There’s a statement out from the Primate of Sudan said to be representing the views of 150 bishops from 17 provinces commending that Gene Robinson “should just go away from the Anglican world and be a normal Christian”.
This is not really news. (Except, of course, the revelation that Anglicans are not normal Christians…)
I’ll remark on what are the two most important parts of it from my read.
- The real key quote: “Asked whether there were homosexuals in Sudan, Deng said, ‘They have not come to the surface, so no, I don’t think we have them.'” It’s one thing to look at homosexuality as it currently is lived out in the Western world, to analyze it as we analyze other behaviors, and to come to the conclusion that the Bible, Church tradition, and reasoned evidence in light of scientific and spiritual truths leads one to believe that Christianity does not and cannot sanction it. It’s another entirely to reject a thing without having a grasp on it. This statement shows that Archbishop Deng is speaking from a paradigm that fundamentally does not intersect the North American situation. (And I’d wager a great deal we do exactly the same when we shoot off our mouths about polygamy…)
- Some interviewer asked if conservative Americans were behind the statement; the archbishop denied it. Based on the people and clergy that I have personally known from the Global South… Actually, back up… From the African people and clergy I have personally known, all of them have been vehemently opposed to homosexuality. I do believe some Westerners are of the opinion that conservative Americans are driving African and other Global South bishops to say something that they wouldn’t ordinarily say. And I think that’s false. I think the Africans would be saying this even if there were no conservative American party. As we all know, however, there is and they are stirring things up in the sense that their support emboldens primates like Archbishop Deng and others to say what they believe with reduced fear of reprisals, financial and otherwise.
One third point…: Along the lines of the first question, I wish a reporter had asked if there were any divorced people in the Sudan and what the Archbishop’s opinion might be of them as parishioners or clergy…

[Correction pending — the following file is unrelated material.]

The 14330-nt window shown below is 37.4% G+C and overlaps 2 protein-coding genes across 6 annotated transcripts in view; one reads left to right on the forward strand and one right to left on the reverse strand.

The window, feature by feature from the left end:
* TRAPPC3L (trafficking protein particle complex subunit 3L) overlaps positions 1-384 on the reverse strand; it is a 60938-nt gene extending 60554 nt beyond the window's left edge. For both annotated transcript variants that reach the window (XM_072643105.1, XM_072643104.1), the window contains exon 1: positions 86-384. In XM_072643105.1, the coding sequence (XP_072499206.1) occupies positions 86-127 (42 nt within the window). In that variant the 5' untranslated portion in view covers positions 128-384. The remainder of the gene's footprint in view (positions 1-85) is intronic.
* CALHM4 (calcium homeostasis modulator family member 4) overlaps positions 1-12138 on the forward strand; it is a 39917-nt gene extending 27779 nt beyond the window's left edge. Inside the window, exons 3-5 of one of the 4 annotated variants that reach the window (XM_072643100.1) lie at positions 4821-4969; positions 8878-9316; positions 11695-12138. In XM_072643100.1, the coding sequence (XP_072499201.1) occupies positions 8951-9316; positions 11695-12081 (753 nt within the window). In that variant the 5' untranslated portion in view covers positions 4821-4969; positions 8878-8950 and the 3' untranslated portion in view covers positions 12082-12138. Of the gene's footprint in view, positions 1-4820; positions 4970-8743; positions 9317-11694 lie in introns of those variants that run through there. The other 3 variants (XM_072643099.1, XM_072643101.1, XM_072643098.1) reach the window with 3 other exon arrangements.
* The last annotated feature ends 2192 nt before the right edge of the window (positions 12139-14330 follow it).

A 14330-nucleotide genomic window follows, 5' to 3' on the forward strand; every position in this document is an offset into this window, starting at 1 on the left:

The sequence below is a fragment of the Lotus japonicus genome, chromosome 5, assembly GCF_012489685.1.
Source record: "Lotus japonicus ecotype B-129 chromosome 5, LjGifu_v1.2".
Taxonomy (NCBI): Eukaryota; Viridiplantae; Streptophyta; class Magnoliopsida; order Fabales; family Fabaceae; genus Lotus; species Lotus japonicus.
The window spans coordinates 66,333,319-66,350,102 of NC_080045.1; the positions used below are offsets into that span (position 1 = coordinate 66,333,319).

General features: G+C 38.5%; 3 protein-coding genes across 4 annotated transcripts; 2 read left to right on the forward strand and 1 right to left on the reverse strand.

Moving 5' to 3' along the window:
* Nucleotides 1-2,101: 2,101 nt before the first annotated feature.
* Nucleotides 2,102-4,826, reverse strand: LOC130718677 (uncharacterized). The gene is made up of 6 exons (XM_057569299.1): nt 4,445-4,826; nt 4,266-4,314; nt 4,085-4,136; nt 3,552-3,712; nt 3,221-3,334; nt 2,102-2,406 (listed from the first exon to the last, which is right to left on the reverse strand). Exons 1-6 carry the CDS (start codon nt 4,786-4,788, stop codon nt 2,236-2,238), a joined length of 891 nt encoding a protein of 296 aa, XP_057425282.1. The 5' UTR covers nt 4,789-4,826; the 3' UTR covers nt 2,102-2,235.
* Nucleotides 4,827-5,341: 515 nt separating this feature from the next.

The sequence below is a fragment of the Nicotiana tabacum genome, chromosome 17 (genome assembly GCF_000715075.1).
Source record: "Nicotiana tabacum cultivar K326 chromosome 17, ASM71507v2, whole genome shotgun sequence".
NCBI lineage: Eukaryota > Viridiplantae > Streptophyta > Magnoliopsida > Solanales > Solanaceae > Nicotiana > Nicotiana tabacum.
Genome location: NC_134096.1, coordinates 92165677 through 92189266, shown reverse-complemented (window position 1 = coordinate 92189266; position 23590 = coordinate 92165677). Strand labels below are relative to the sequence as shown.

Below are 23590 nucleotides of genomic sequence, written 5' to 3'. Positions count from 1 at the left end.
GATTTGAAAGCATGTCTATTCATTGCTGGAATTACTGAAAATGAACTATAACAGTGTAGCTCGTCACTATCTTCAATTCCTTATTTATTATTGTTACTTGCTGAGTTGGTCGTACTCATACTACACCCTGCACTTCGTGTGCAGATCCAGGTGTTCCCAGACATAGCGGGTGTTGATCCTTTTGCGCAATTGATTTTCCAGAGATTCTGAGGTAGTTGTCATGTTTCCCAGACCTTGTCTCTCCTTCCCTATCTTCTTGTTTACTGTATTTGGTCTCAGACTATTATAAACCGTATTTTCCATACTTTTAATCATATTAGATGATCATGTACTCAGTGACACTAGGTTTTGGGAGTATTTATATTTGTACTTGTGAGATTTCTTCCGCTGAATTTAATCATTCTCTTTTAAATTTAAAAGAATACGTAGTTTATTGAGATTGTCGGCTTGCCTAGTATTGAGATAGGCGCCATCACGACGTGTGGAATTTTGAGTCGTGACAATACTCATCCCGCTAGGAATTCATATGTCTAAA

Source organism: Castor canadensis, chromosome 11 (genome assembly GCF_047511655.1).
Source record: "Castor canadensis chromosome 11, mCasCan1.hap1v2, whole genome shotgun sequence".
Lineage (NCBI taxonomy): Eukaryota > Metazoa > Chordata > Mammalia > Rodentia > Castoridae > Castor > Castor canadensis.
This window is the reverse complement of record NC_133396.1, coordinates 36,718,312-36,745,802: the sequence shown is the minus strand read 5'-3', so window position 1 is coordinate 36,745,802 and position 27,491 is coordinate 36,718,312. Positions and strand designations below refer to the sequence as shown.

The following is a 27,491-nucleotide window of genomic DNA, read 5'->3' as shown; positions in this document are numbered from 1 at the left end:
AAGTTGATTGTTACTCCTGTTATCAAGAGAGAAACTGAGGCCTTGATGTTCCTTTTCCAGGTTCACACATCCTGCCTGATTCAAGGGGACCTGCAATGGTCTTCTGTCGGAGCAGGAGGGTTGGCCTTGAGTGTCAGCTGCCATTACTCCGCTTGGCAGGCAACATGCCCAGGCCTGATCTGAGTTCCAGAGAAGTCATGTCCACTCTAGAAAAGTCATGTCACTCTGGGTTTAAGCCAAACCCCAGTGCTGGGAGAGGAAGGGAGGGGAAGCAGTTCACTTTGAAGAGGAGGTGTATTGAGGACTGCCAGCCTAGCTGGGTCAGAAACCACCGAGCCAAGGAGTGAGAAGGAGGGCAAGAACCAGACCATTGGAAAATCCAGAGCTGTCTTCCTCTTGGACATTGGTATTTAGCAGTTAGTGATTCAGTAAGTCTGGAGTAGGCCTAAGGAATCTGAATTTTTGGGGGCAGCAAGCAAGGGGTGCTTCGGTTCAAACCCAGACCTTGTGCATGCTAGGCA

I think it’s important to include this. These fuirther statments found at Anglican Mainstream give us a bit of background for the archbishop’s paradigm and some of the issues that make this whole situation harder:
“This issue of homosexuality in the Anglican Communion has a very serious effect in my country. We are called ‘infidels’ by the Moslems. That means that they will do whatever they can against us to keep us from damaging the people of our country. They challenge our people to convert to Islam and leave the infidel Anglican Church. When our people refuse, sometimes they are killed. These people are very evil and mutilate and harm our people. I am begging the Communion on this issue so no more of my people will be killed.
“My people have been suffering for 21 years of war. Their only hope is in the Church. It is the center of life of my people. No matter what problem we have, no material goods, no health supplies or medicine; no jobs or income; no availability of food. The inflation rate makes our money almost worthless and we have done this for 21 years. The Church is the center of our life together.
“The culture does not change the Bible; the Bible changes the culture. Cultures that do not approve of the Bible are left out of the Church’s life; people who do not believe in the Bible are left out of our churches. The American church is saying that God made a mistake. He made Adam and Eve, not Adam and Adam.
Globalization is a complicated force that we still have no clue how to handle.